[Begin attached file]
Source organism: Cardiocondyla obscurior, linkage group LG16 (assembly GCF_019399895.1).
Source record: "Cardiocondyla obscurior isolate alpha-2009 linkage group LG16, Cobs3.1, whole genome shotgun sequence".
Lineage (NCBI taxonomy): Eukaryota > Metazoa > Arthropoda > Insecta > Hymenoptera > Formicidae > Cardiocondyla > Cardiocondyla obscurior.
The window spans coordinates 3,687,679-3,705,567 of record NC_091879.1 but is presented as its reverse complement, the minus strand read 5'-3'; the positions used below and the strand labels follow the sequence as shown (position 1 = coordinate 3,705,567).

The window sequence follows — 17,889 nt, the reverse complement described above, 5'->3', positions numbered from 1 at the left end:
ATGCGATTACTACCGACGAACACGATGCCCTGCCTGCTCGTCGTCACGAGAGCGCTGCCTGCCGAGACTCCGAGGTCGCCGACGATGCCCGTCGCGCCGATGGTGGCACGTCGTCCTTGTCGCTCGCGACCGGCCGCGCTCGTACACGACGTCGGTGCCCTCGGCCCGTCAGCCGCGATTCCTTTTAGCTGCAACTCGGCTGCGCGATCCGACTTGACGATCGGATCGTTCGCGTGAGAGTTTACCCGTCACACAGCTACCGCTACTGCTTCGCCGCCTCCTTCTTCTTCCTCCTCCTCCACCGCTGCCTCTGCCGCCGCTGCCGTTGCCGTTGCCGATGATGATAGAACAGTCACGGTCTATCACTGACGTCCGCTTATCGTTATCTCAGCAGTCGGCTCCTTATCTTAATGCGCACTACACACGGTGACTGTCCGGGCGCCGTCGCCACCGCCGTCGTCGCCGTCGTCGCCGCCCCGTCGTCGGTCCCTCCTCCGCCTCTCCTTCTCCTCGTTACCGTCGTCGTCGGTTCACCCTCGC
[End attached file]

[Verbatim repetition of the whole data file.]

Source organism: Cardiocondyla obscurior, linkage group LG16 (assembly GCF_019399895.1).
Source record: "Cardiocondyla obscurior isolate alpha-2009 linkage group LG16, Cobs3.1, whole genome shotgun sequence".
Lineage (NCBI taxonomy): Eukaryota > Metazoa > Arthropoda > Insecta > Hymenoptera > Formicidae > Cardiocondyla > Cardiocondyla obscurior.
The window spans coordinates 3,687,679-3,705,567 of record NC_091879.1 but is presented as its reverse complement, the minus strand read 5'-3'; the positions used below and the strand labels follow the sequence as shown (position 1 = coordinate 3,705,567).

The window sequence follows — 17,889 nt, the reverse complement described above, 5'->3', positions numbered from 1 at the left end:
ATGCGATTACTACCGACGAACACGATGCCCTGCCTGCTCGTCGTCACGAGAGCGCTGCCTGCCGAGACTCCGAGGTCGCCGACGATGCCCGTCGCGCCGATGGTGGCACGTCGTCCTTGTCGCTCGCGACCGGCCGCGCTCGTACACGACGTCGGTGCCCTCGGCCCGTCAGCCGCGATTCCTTTTAGCTGCAACTCGGCTGCGCGATCCGACTTGACGATCGGATCGTTCGCGTGAGAGTTTACCCGTCACACAGCTACCGCTACTGCTTCGCCGCCTCCTTCTTCTTCCTCCTCCTCCACCGCTGCCTCTGCCGCCGCTGCCGTTGCCGTTGCCGATGATGATAGAACAGTCACGGTCTATCACTGACGTCCGCTTATCGTTATCTCAGCAGTCGGCTCCTTATCTTAATGCGCACTACACACGGTGACTGTCCGGGCGCCGTCGCCACCGCCGTCGTCGCCGTCGTCGCCGCCCCGTCGTCGGTCCCTCCTCCGCCTCTCCTTCTCCTCGTTACCGTCGTCGTCGGTTCACCCTCGC